It addition, individual unit actions like a raid on a building are recorded with video cameras which allow ever-more precise after-action reviews of the soldiers’ performance. That precision is what the WES system brought to commanders and 80 Nova Scotia reservists on exercise at the manoeuvre training centre since late June. Later this fall, the same group of reservists will return to Wainwright and join up with the 2nd Royal Canadian Regiment Battle Group to train for a deployment to Afghanistan in early 2007. When they do, each and every member of the 2RCR battle group of about 1,200 that will include a 300- member provincial reconstruction team, a Royal Canadian Dragoon amourerd squadron, assorted engineers, artillerymen, command and support elements will be equipped with the new WES training equipment.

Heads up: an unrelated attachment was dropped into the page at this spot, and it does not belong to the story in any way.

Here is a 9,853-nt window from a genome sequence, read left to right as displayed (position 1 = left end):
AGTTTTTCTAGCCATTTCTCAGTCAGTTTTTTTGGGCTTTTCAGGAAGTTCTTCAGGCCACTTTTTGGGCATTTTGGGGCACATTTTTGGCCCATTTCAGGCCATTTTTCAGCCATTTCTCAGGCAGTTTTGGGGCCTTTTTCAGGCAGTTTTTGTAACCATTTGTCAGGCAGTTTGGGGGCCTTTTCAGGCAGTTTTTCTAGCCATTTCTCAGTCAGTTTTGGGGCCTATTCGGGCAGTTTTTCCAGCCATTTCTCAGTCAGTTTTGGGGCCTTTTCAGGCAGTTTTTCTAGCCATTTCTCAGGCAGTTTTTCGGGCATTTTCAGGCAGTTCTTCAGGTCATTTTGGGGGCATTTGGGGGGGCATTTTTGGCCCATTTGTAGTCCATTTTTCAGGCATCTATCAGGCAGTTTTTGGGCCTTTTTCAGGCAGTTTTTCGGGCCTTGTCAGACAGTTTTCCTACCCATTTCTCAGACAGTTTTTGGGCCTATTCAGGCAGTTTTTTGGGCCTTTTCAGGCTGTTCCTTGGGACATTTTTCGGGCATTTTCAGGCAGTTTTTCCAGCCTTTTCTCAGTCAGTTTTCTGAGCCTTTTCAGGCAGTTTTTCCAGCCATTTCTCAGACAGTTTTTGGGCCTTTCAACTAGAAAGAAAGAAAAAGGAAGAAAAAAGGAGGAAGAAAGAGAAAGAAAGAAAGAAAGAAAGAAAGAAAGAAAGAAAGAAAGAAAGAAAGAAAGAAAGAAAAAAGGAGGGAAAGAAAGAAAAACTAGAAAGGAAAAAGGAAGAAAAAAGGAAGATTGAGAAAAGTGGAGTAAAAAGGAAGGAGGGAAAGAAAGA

Altogether, there will be 2,300 individual “player units” which will enable the tracking of soldiers, vehicles, weapons, weapons systems and personnel. Other countries have similar systems: the Americans were the first, followed by the British and the Australians. But, Canada’s system is the most modern and the best in the world. 

On top of that, it was absolutely amazing for a long-time visitor to Camp Wainwright to see what the Forces have done with the training centre in an effort to replicate the environment Canadian troops will find in Afghanistan thanks to Canadians who have already been there.